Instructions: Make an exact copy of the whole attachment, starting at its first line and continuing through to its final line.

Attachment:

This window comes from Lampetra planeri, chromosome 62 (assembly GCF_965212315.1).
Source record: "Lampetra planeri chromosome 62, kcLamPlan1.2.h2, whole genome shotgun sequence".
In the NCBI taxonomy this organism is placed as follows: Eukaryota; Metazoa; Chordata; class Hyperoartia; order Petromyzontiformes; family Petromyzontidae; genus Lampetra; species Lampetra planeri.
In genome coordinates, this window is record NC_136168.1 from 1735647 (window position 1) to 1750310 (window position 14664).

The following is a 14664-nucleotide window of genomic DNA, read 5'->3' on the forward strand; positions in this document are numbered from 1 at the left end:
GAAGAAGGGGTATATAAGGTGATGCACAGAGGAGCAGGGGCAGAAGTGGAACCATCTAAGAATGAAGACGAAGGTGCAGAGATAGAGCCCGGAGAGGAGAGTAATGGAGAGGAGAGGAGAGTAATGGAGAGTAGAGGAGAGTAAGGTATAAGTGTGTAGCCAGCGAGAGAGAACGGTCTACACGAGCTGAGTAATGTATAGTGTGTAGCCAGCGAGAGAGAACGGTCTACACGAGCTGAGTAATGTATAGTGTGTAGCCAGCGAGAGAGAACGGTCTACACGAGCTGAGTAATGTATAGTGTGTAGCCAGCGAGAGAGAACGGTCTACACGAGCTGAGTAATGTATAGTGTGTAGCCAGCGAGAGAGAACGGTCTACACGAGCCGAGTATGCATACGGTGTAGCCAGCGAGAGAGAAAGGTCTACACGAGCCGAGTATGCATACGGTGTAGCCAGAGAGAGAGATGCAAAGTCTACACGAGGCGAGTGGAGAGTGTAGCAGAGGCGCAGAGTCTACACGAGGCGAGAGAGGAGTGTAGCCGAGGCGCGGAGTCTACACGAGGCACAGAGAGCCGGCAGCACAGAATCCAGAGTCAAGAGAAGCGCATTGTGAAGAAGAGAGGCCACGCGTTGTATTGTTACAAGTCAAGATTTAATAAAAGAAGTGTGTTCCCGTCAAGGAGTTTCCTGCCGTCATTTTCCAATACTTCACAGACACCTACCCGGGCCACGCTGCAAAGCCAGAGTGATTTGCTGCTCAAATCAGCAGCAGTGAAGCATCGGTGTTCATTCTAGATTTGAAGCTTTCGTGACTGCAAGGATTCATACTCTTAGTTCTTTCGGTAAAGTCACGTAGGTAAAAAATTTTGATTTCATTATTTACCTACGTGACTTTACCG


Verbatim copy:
This window comes from Lampetra planeri, chromosome 62 (assembly GCF_965212315.1).
Source record: "Lampetra planeri chromosome 62, kcLamPlan1.2.h2, whole genome shotgun sequence".
In the NCBI taxonomy this organism is placed as follows: Eukaryota; Metazoa; Chordata; class Hyperoartia; order Petromyzontiformes; family Petromyzontidae; genus Lampetra; species Lampetra planeri.
In genome coordinates, this window is record NC_136168.1 from 1735647 (window position 1) to 1750310 (window position 14664).

The following is a 14664-nucleotide window of genomic DNA, read 5'->3' on the forward strand; positions in this document are numbered from 1 at the left end:
GAAGAAGGGGTATATAAGGTGATGCACAGAGGAGCAGGGGCAGAAGTGGAACCATCTAAGAATGAAGACGAAGGTGCAGAGATAGAGCCCGGAGAGGAGAGTAATGGAGAGGAGAGGAGAGTAATGGAGAGTAGAGGAGAGTAAGGTATAAGTGTGTAGCCAGCGAGAGAGAACGGTCTACACGAGCTGAGTAATGTATAGTGTGTAGCCAGCGAGAGAGAACGGTCTACACGAGCTGAGTAATGTATAGTGTGTAGCCAGCGAGAGAGAACGGTCTACACGAGCTGAGTAATGTATAGTGTGTAGCCAGCGAGAGAGAACGGTCTACACGAGCTGAGTAATGTATAGTGTGTAGCCAGCGAGAGAGAACGGTCTACACGAGCCGAGTATGCATACGGTGTAGCCAGCGAGAGAGAAAGGTCTACACGAGCCGAGTATGCATACGGTGTAGCCAGAGAGAGAGATGCAAAGTCTACACGAGGCGAGTGGAGAGTGTAGCAGAGGCGCAGAGTCTACACGAGGCGAGAGAGGAGTGTAGCCGAGGCGCGGAGTCTACACGAGGCACAGAGAGCCGGCAGCACAGAATCCAGAGTCAAGAGAAGCGCATTGTGAAGAAGAGAGGCCACGCGTTGTATTGTTACAAGTCAAGATTTAATAAAAGAAGTGTGTTCCCGTCAAGGAGTTTCCTGCCGTCATTTTCCAATACTTCACAGACACCTACCCGGGCCACGCTGCAAAGCCAGAGTGATTTGCTGCTCAAATCAGCAGCAGTGAAGCATCGGTGTTCATTCTAGATTTGAAGCTTTCGTGACTGCAAGGATTCATACTCTTAGTTCTTTCGGTAAAGTCACGTAGGTAAAAAATTTTGATTTCATTATTTACCTACGTGACTTTACCG